OK, so you get to the meeting. You’re still carrying those negative vibes, which make it even tougher to give your full attention to the meeting so you impatiently start multitasking — listening to the meeting, taking notes, checking and responding to emails and texting with a client.

OK, meeting’s over. Now back to work. But now it’s lunch time. You’re A) famished, B) a little stressed about getting back on that project and C) having a tough time deciding where to get lunch. The hunger, stress and decision-making each eat up some willpower.

Fast Food Willpower

Thinking that time is at a premium today, you dart out to Mickey D’s and after debating which menu item is the least evil, you opt for a Big Mac combo. You multitask through lunch but manage to squeeze in a half-decent single tasking session on your tough project until you hit the three o’clock wall, at which time you escape into 10 minutes of rampant rumination about this and that. Your fuel tank takes a triple hit from the crappy food, more work and then a round of worrying.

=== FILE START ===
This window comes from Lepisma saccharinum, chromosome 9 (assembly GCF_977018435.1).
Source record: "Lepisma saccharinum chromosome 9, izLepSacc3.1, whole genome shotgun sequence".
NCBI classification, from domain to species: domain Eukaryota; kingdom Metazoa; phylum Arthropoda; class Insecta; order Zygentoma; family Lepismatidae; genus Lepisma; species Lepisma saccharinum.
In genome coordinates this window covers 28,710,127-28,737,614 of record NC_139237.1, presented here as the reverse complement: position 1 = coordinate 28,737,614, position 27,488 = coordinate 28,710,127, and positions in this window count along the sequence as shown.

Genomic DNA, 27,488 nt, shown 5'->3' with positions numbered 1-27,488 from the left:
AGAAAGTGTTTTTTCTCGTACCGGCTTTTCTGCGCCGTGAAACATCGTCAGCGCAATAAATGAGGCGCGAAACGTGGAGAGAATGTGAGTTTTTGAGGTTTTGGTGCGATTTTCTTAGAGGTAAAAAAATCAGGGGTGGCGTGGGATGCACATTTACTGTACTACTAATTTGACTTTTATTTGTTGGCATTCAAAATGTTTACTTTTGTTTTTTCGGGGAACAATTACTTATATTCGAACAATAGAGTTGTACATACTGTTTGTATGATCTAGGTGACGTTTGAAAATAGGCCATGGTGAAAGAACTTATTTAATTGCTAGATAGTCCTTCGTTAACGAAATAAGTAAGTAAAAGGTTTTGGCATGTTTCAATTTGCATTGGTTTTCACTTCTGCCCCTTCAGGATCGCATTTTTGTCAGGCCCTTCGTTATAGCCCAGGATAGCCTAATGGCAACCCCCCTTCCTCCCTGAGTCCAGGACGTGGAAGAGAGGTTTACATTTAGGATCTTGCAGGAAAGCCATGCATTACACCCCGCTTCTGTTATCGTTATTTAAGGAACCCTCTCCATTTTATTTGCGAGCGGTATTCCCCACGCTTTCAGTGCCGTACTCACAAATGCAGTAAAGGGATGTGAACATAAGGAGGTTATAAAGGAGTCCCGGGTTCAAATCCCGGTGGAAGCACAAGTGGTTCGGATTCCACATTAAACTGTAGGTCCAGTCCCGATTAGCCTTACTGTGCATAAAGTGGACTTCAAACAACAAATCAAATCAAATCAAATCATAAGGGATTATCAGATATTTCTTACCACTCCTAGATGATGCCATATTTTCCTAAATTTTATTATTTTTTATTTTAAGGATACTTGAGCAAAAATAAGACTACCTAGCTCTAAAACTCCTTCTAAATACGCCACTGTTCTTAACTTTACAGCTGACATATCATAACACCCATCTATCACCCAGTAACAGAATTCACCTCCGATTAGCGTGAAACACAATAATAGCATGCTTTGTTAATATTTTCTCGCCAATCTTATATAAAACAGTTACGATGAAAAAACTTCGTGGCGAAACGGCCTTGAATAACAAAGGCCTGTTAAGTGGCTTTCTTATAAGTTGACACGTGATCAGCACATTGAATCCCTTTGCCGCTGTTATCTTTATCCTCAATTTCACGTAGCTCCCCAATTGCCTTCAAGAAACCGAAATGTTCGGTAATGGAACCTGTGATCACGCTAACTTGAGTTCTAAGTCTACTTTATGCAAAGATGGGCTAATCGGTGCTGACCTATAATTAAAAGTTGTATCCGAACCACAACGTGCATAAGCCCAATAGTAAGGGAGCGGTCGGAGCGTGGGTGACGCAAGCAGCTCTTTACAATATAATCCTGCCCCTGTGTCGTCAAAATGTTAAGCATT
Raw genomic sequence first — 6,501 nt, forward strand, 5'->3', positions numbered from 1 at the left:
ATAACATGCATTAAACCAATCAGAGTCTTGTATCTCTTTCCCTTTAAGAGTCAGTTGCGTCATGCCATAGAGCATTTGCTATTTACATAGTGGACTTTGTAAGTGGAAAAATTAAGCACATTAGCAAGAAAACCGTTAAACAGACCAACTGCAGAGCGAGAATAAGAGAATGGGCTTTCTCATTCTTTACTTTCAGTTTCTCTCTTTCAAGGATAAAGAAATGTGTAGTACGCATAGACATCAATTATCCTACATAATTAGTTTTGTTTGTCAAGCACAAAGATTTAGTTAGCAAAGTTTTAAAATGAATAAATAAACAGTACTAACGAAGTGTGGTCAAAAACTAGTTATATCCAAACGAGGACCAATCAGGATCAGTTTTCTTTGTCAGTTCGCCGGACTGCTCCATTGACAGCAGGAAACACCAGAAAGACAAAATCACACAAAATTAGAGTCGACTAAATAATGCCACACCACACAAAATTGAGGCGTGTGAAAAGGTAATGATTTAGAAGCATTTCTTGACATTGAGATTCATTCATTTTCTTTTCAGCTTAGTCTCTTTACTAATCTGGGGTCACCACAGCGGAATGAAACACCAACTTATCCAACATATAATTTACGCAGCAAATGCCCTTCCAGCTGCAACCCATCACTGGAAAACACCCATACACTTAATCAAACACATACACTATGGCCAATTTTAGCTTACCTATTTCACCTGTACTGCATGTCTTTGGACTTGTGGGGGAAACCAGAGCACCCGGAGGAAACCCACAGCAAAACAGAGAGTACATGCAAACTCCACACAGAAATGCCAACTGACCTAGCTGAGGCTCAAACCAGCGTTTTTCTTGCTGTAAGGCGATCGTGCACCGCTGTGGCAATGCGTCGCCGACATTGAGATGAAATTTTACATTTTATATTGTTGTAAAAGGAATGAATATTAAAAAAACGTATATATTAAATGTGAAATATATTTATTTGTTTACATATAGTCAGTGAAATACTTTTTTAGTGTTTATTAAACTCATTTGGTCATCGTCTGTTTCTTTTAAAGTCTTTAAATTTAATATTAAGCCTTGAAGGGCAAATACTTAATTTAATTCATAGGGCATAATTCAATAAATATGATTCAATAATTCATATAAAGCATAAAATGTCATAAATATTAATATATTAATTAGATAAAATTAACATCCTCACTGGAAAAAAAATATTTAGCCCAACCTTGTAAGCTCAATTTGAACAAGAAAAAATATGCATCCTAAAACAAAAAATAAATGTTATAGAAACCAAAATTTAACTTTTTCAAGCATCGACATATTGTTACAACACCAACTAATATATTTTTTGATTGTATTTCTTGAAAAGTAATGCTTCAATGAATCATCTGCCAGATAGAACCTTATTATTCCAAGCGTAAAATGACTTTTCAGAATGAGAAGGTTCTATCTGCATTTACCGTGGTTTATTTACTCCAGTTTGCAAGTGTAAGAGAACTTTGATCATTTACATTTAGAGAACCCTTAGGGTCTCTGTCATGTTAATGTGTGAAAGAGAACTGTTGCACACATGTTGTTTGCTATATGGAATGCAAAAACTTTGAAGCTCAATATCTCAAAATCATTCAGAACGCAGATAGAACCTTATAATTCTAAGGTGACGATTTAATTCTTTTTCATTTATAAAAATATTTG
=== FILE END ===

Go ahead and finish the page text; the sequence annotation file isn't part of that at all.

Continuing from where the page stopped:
Then you partake in some pseudo-productivity — emails, texts, emails, paper shuffling, emails, Facebooking, emails — until it’s finally 5:30 p.m. and you’re happy to get out of the office before 6 p.m. because you’ll have time to stop at the gym.

But your tank is now so low on willpower fuel that you can’t muster the firm decision to just do it. So, you rationalize skipping the gym because you’re beat and today didn’t flow like you thought it would.